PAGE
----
Around 2 a.m., I went down to the cafeteria, where a pretty woman stood next to the soda machine, holding a grilled cheese sandwich, talking on the phone. At least, I thought she was pretty—her eyes were darkly circled, the lower half of her face was covered by a mask, and her slim figure was hidden by baggy scrubs. The badge around her neck displayed her name. I idled, browsing the pre-packaged salads, until she hung up.

“Are you the resident covering step-down?” I asked.

“Unbelievable,” she said under her breath, slipping her phone into her back pocket, looking down briefly at her congealing cheddar before looking up at me. “Yeah, that’s me.”

“Sorry, I don’t need anything. Just, thanks for your help tonight.”

“Oh, no problem. Who are you?”

“One of the nurses. Russell.”

“Hi, Russell. Nina.”

“How’s your night going? You seem busy.”

“I’m being dramatic, it’s fine. Sort of quiet, actually.”

“Careful,” I said, calling up a bit of superstition that I’d only recently learned. “You’ll jinx yourself.” 

“There was a study on that recently, did you hear? Some doctors in England who thought they were funny. They flipped a coin every day for two months and said ‘quiet’ every time it landed on heads. No difference either way. So relax—speak your truth.” 

“What a relief,” I said. We were at the register. “Are you eating down here?”

“Oh,” Nina said, surprised. “No, I should probably get back. Are you?”

I looked out over the deserted seating area. “I think so,” I said. “I get a thirty-minute break and plan to milk it.” 

“As you should. Y’all work so hard,” she said, turning toward the elevators. “Have a good one.” That y’all stuck out strangely. Who did she mean? Otherwise she had no trace of a local accent. What words might she presume would soothe a male nurse twice her size? I felt like a farm animal, penned in by its own mass, its brute understanding. 

I sat down, dressed my salad, and pulled out my phone. My social networks were all quiet at that hour. I searched for Steve’s profile, which had long stopped appearing in my feed. He had posted a new photo of himself, standing in what looked like the trauma bay of an emergency room, wearing a plastic face shield lightly spattered with blood. His head was angled slightly away from the camera, smiling, almost bashful.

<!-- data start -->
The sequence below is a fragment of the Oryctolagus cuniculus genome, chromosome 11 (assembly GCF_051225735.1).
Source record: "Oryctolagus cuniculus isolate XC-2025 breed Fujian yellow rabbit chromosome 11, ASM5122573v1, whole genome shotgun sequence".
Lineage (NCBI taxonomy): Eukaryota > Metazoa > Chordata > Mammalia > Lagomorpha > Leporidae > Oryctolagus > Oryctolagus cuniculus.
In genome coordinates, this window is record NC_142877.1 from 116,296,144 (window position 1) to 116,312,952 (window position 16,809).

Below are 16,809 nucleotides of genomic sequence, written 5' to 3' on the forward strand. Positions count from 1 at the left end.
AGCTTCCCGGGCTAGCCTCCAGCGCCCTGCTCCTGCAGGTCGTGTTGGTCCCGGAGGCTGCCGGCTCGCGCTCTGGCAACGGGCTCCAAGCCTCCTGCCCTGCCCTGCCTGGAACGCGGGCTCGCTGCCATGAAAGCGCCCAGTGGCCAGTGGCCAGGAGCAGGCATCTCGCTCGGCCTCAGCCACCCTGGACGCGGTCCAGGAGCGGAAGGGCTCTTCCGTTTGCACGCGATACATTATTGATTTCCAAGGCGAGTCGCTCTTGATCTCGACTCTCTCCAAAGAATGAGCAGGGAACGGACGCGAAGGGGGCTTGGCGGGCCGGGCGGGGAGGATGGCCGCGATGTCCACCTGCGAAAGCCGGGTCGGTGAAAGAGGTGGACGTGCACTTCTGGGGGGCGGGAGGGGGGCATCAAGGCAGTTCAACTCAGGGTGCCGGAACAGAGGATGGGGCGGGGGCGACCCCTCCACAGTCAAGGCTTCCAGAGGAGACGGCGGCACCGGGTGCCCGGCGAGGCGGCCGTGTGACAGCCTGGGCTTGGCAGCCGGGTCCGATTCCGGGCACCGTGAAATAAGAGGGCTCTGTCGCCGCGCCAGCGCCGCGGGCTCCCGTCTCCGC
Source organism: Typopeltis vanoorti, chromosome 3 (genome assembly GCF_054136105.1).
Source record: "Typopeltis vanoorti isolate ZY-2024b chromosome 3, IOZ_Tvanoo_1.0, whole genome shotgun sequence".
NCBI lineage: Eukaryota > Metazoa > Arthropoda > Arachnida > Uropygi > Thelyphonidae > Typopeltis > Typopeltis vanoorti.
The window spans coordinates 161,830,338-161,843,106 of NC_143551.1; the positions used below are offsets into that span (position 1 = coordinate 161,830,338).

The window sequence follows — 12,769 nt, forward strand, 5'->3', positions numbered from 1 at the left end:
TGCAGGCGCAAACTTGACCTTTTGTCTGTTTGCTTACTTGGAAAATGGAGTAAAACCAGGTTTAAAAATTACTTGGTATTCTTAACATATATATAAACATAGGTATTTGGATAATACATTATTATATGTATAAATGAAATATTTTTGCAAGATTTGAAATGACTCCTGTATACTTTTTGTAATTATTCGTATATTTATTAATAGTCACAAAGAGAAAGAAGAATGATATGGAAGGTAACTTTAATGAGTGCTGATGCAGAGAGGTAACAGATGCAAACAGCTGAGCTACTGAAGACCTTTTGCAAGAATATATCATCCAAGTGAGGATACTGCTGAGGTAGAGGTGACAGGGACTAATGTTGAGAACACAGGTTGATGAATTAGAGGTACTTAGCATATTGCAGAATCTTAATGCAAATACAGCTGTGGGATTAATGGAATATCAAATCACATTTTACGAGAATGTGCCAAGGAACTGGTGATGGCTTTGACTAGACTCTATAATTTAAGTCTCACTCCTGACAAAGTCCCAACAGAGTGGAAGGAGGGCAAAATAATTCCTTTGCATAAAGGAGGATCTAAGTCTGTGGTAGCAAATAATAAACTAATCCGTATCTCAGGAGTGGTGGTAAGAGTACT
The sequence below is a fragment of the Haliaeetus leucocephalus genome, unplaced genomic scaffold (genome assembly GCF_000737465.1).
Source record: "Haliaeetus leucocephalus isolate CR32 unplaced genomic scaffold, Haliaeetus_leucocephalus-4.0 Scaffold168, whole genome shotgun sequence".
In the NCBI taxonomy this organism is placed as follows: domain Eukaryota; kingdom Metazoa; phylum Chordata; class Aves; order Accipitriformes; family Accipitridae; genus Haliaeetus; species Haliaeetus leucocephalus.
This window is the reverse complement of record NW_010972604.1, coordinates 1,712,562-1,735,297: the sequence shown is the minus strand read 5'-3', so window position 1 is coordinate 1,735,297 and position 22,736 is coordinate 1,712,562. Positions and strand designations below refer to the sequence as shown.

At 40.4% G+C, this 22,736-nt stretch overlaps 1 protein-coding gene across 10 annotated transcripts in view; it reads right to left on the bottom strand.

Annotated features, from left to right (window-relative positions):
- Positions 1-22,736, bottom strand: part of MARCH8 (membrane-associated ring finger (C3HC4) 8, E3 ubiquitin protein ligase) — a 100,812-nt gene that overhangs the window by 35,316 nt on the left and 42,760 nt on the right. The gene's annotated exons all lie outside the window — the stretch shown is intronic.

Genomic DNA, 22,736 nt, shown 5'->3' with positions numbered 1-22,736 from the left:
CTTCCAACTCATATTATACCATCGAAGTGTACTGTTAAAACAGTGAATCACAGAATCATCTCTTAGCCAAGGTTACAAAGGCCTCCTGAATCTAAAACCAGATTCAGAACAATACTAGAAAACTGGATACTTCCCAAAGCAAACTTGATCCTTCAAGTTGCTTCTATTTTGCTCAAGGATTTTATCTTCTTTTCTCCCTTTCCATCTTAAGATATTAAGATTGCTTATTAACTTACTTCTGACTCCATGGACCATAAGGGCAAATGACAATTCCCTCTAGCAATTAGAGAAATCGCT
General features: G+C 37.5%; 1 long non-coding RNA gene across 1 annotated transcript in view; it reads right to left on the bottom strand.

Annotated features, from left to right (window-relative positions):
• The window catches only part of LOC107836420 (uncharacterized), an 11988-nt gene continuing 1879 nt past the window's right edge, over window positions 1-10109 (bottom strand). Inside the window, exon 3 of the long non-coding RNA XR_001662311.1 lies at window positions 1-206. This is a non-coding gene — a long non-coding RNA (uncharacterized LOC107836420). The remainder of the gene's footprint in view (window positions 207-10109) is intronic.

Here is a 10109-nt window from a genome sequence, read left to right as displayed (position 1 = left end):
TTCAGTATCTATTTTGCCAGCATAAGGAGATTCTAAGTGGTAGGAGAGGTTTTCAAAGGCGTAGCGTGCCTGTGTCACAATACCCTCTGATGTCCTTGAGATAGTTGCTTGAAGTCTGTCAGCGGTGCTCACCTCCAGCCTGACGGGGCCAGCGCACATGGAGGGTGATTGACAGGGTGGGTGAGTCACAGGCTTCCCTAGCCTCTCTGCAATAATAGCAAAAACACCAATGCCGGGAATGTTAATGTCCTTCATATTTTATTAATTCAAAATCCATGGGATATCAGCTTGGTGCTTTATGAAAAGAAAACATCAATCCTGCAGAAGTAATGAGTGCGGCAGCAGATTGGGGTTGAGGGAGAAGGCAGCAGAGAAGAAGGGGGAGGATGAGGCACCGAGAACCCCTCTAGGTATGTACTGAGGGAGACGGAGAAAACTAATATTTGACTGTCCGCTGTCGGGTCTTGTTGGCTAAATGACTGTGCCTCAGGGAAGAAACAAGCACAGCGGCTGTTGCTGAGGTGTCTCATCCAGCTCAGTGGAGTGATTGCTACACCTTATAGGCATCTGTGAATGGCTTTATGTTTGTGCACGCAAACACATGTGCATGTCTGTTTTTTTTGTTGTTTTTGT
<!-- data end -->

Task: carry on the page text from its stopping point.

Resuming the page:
The last time I saw him was in Philly, at his place, for farewell drinks. He’d sprung for a bottle of scotch to celebrate the end of the road. He served it neat. I told him I had a theory that nice liquor gave you a different sort of hangover, muted and somehow enriching. The word I think I used was “twinkling.” He laughed and poured me another, and then another. We toasted each other as two newly minted murses. We toasted the various women in our graduating class Steve had tried and failed to date. We toasted our jobs and our loans. 

We took his dog out for a walk and picked up hoagies for dinner on the way back. On my way back into his apartment, I tripped over the threshold, and he suggested that I spend the night. I texted Lily to say that things had gotten out of hand, that I’d see her in the morning. Steve queued up a big-budget movie with a complicated plot involving time-traveling secret agents. We talked each other through our shifting interpretations. When the credits finally started rolling and the bottle was almost empty, Steve asked if I’d spare him the trouble of making up the couch and just crash with him in his bed. I followed his lead and stumbled into the bedroom. I stripped down to my boxers and tucked myself in. 

When I woke up, there was just enough pale light coming through the blinds to recognize the shape of him bent toward my midsection. I didn’t understand what was happening as he grasped my hips, didn’t register his intention until he had me fully in his mouth. His arms were bigger than mine, his belly rounder, his legs hairier. I had sized him up long before, or thought I had, in the usual chaste intimacy of dormitories and locker rooms, where if admiration ever flickered into curiosity, it did so privately, fleetingly. Waves of confusion and nausea bound me in place. Still, I could have put up more of a fight. Instead I just lay there, floating over my own body like an untethered astronaut, caught somewhere between stupidity and speech, tenderness and disgust.

I rolled over onto my stomach as soon as Steve was off me. Neither of us spoke. I must have fallen asleep again, because I remember dreaming myself into the time-travel movie, only a different and more explicit version, where the whole cast was intermittently undressed. I’d recently sworn off pornography, having learned in a psychiatry elective how it can distort your vision, ruin your appetite. I’d watched a lot of it as a teenager, though, sometimes over and over again, to the point of dwelling on particular characters and storylines, puzzling over how certain messy scenarios were supposed to resolve themselves after climax, what unwritten script the characters could possibly follow to get back to the original pretext of the job interview, the piano lesson, the pizza delivery. 

My head was throbbing when I finally got out of bed. I put on my pants, reached into my pocket, and made a fist around my keys, wondering, not for the first time, if I could ever be capable of real violence. Steve was already up, leaning against his kitchen counter, drinking coffee. He’d pulled an extra mug out of the cupboard and left it sitting empty, expectant, next to a bottle of ibuprofen. I said I was heading out. He started to lean in for a hug, then thought better of it and shook my hand.